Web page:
PABI Penguin Robot Making Autism Therapy More Affordable
The PABI (Penguin for Autism Behavioral Intervention) robot autonomously conducts ABA therapy while logging therapy data that will be reviewed by a human therapist.
The Centers for Disease Control and Prevention says about one in 68 American children has autism spectrum disorder. And therapy isn’t cheap at roughly $60,000 a year for the recommended amount of 40 hours per week of applied behavioral analysis (ABA) needed to effectively treat autism.
The high cost is one of the reasons many autistic children don’t receive proper care. But there’s growing evidence that robots can help. We already shared our list of “5 Promising Robots for Kids with Autism,” now there’s a new robot called PABI (Penguin for Autism Behavioral Intervention) that is looking to make autism therapy more affordable.
Developed by the husband-wife team of Gregory Fischer, director of WPI’s Automation and Interventional Medicine (AIM) Lab, and Laurie Dickstein-Fischer, Salem State University School of Education professor, PABI recently completed a two-week pilot study with five autistic children, and the results were very promising.
PABI is 20-inch-tall, 12-inch-wide robot penguin with 12 degrees of freedom that autonomously conducts ABA therapy while logging therapy data that will be reviewed by a human therapist. PABI can move its beak, two wings, two eyes (independently) and eyelids.
It also uses openCV 2.49 and 720p webcams to track a child’s facial expressions that can then be reviewed by the therapist. There’s also a computer in PABI’s stomach that pairs wirelessly with a tablet to run interactive lessons for the children. Here’s a paper that details how PABI was built (PDF).
A look through PABI’s eyes how robots can help therapy sessions for autistic children. (Video Credit: WPI)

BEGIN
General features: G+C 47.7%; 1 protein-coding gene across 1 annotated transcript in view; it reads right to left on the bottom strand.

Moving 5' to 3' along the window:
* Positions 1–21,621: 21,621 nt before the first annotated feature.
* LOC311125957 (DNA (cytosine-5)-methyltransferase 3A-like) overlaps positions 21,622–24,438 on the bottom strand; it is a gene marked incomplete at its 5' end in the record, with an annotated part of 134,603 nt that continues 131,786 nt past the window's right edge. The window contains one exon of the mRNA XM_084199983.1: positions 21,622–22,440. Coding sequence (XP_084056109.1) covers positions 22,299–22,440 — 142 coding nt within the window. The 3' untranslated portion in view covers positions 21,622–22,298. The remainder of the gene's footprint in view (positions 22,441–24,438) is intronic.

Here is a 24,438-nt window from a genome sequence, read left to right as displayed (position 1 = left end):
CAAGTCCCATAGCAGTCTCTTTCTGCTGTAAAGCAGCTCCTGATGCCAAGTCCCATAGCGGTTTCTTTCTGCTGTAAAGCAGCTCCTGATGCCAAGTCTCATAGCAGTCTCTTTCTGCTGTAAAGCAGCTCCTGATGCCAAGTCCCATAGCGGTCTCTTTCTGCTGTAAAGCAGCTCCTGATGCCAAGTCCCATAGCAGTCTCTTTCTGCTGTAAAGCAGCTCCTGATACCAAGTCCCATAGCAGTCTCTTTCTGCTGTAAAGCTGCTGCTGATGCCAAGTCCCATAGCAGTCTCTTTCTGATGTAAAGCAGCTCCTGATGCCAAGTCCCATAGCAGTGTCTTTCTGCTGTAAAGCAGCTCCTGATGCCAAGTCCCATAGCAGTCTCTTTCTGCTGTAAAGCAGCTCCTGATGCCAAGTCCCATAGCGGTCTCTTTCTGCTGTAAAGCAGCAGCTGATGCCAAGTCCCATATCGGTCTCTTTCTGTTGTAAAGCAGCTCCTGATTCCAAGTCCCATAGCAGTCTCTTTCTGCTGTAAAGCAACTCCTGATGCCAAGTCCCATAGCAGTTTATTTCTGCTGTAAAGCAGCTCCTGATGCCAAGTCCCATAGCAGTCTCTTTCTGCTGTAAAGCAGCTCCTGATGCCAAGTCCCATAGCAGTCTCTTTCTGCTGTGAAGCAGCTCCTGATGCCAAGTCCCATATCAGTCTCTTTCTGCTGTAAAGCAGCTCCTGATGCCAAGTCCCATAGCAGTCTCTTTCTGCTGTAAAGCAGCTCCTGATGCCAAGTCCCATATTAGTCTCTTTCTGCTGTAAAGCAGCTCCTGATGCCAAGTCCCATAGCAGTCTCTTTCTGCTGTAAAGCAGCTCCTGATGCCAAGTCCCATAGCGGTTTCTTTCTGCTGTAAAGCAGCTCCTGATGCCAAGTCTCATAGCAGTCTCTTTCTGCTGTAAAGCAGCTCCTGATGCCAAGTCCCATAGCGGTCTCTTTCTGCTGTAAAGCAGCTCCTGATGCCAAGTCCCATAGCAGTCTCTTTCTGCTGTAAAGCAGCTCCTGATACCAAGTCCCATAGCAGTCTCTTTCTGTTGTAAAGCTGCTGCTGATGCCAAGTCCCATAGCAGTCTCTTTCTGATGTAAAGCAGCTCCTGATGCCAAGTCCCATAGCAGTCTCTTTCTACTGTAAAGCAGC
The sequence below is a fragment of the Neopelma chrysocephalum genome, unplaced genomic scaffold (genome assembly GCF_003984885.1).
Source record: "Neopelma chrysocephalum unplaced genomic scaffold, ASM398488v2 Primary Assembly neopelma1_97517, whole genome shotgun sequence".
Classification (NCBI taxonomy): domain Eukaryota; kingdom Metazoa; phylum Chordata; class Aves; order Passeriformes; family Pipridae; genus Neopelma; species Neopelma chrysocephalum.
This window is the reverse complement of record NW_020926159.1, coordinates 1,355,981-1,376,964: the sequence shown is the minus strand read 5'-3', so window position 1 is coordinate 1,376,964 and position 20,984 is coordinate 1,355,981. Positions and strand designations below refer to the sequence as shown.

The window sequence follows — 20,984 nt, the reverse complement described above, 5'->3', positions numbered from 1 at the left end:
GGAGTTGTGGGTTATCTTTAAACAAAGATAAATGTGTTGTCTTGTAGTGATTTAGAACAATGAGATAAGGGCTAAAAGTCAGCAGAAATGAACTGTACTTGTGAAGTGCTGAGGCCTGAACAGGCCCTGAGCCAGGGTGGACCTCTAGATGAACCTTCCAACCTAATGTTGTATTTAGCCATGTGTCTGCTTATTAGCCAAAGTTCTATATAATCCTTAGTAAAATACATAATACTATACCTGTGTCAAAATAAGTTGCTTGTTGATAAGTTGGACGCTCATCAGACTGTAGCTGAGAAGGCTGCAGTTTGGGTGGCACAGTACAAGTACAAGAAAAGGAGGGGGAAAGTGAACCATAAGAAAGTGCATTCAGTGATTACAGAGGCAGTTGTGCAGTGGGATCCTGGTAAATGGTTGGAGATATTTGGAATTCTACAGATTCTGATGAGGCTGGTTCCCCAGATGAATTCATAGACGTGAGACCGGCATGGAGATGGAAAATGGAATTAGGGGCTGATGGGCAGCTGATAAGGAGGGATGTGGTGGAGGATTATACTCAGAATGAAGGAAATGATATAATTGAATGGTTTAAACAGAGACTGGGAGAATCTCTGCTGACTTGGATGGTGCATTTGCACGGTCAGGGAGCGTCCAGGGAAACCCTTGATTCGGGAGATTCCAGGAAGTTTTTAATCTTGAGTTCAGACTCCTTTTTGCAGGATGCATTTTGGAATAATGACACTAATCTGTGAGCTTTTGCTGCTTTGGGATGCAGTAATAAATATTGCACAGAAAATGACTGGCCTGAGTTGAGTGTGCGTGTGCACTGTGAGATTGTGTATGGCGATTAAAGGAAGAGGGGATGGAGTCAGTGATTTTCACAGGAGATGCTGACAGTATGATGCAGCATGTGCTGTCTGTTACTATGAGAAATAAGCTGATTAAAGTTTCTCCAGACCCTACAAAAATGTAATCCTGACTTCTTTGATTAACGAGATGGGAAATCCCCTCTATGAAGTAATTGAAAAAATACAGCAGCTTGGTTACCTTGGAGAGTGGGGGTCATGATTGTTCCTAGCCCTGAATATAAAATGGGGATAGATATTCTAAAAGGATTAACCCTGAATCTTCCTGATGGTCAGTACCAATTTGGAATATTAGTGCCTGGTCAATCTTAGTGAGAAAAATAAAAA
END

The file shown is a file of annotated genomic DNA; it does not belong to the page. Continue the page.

Robotics Trends first heard about PABI when Fischer joined The Robotics Trends Show in July 2016. Fischer explained how some human therapists struggle to simultaneously track behavior, take notes, and maintain engagement with a child during a therapy session.
“They are interacting much more and not feeling the pressure to fill out the data tracking forms or manage other therapy-related logistics during the session,” says Fischer. PABI hopes to provide more quantitative results by using artificial intelligence (AI) to track a child’s progress and automatically tailor curriculum to the child’s needs.
PABI working with an autistic child at a school in Melrose, MA. (Credit: WPI)
PABI’s creators say multiple language capabilities, among other features, will be added in the future. It is important to note that PABI cannot make a diagnosis and is not designed to replace therapists. PABI is intended to be a supplemental tool used by therapists as well as at home by parents and caregivers. It could also be used during summer months when many autistic children receive even fewer hours of therapy.
“Early intervention is so critical,” says Dickstein-Fischer.
Fischer and Dickstein-Fischer first started working on PABI in 2009 as an exploration of how robots could aid autism research and treatment. Seven years and a successful pilot study later, the married couple hopes to now find partners that can help make PABI commercially available within a couple years.
“Hearing parents say that this makes such a difference for their child is so rewarding,” says Dickstein-Fischer.
Gregory Fischer and Laurie Dickstein-Fischer, the husband-wife duo behind PABI. (Credit: WPI)